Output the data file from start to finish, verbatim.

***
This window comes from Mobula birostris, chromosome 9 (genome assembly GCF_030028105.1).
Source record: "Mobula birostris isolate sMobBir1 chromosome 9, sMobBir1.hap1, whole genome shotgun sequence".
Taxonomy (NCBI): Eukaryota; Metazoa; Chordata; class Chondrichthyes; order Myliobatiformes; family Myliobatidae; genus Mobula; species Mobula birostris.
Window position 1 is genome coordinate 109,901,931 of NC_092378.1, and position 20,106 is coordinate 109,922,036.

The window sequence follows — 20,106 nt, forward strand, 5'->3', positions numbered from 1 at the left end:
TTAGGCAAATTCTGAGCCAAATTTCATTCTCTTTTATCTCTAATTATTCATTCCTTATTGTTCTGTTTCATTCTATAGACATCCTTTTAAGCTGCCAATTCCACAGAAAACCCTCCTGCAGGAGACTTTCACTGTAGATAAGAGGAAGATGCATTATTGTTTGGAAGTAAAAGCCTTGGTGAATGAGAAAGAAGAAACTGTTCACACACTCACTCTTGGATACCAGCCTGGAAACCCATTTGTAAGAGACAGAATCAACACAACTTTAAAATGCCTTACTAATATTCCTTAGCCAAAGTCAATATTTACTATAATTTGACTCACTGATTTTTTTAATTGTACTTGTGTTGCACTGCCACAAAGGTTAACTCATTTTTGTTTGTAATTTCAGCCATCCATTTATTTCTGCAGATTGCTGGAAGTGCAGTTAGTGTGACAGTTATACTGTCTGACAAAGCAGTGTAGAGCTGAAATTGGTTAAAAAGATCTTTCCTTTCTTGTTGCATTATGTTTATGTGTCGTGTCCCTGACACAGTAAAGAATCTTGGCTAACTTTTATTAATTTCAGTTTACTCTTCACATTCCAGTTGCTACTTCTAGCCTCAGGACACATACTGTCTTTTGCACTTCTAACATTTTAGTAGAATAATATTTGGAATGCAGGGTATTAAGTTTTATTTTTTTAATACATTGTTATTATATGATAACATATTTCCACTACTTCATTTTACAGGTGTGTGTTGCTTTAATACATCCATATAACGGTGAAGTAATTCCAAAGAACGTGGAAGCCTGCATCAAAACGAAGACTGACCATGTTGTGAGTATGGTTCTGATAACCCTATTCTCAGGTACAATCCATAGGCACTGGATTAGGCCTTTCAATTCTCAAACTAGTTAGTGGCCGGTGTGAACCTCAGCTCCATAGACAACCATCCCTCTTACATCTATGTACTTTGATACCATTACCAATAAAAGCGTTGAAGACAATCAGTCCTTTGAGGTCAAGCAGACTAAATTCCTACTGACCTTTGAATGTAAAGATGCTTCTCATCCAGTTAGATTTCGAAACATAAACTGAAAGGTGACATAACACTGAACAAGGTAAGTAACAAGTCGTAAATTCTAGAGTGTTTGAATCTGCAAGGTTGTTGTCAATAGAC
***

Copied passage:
This window comes from Mobula birostris, chromosome 9 (genome assembly GCF_030028105.1).
Source record: "Mobula birostris isolate sMobBir1 chromosome 9, sMobBir1.hap1, whole genome shotgun sequence".
Taxonomy (NCBI): Eukaryota; Metazoa; Chordata; class Chondrichthyes; order Myliobatiformes; family Myliobatidae; genus Mobula; species Mobula birostris.
Window position 1 is genome coordinate 109,901,931 of NC_092378.1, and position 20,106 is coordinate 109,922,036.

The window sequence follows — 20,106 nt, forward strand, 5'->3', positions numbered from 1 at the left end:
TTAGGCAAATTCTGAGCCAAATTTCATTCTCTTTTATCTCTAATTATTCATTCCTTATTGTTCTGTTTCATTCTATAGACATCCTTTTAAGCTGCCAATTCCACAGAAAACCCTCCTGCAGGAGACTTTCACTGTAGATAAGAGGAAGATGCATTATTGTTTGGAAGTAAAAGCCTTGGTGAATGAGAAAGAAGAAACTGTTCACACACTCACTCTTGGATACCAGCCTGGAAACCCATTTGTAAGAGACAGAATCAACACAACTTTAAAATGCCTTACTAATATTCCTTAGCCAAAGTCAATATTTACTATAATTTGACTCACTGATTTTTTTAATTGTACTTGTGTTGCACTGCCACAAAGGTTAACTCATTTTTGTTTGTAATTTCAGCCATCCATTTATTTCTGCAGATTGCTGGAAGTGCAGTTAGTGTGACAGTTATACTGTCTGACAAAGCAGTGTAGAGCTGAAATTGGTTAAAAAGATCTTTCCTTTCTTGTTGCATTATGTTTATGTGTCGTGTCCCTGACACAGTAAAGAATCTTGGCTAACTTTTATTAATTTCAGTTTACTCTTCACATTCCAGTTGCTACTTCTAGCCTCAGGACACATACTGTCTTTTGCACTTCTAACATTTTAGTAGAATAATATTTGGAATGCAGGGTATTAAGTTTTATTTTTTTAATACATTGTTATTATATGATAACATATTTCCACTACTTCATTTTACAGGTGTGTGTTGCTTTAATACATCCATATAACGGTGAAGTAATTCCAAAGAACGTGGAAGCCTGCATCAAAACGAAGACTGACCATGTTGTGAGTATGGTTCTGATAACCCTATTCTCAGGTACAATCCATAGGCACTGGATTAGGCCTTTCAATTCTCAAACTAGTTAGTGGCCGGTGTGAACCTCAGCTCCATAGACAACCATCCCTCTTACATCTATGTACTTTGATACCATTACCAATAAAAGCGTTGAAGACAATCAGTCCTTTGAGGTCAAGCAGACTAAATTCCTACTGACCTTTGAATGTAAAGATGCTTCTCATCCAGTTAGATTTCGAAACATAAACTGAAAGGTGACATAACACTGAACAAGGTAAGTAACAAGTCGTAAATTCTAGAGTGTTTGAATCTGCAAGGTTGTTGTCAATAGAC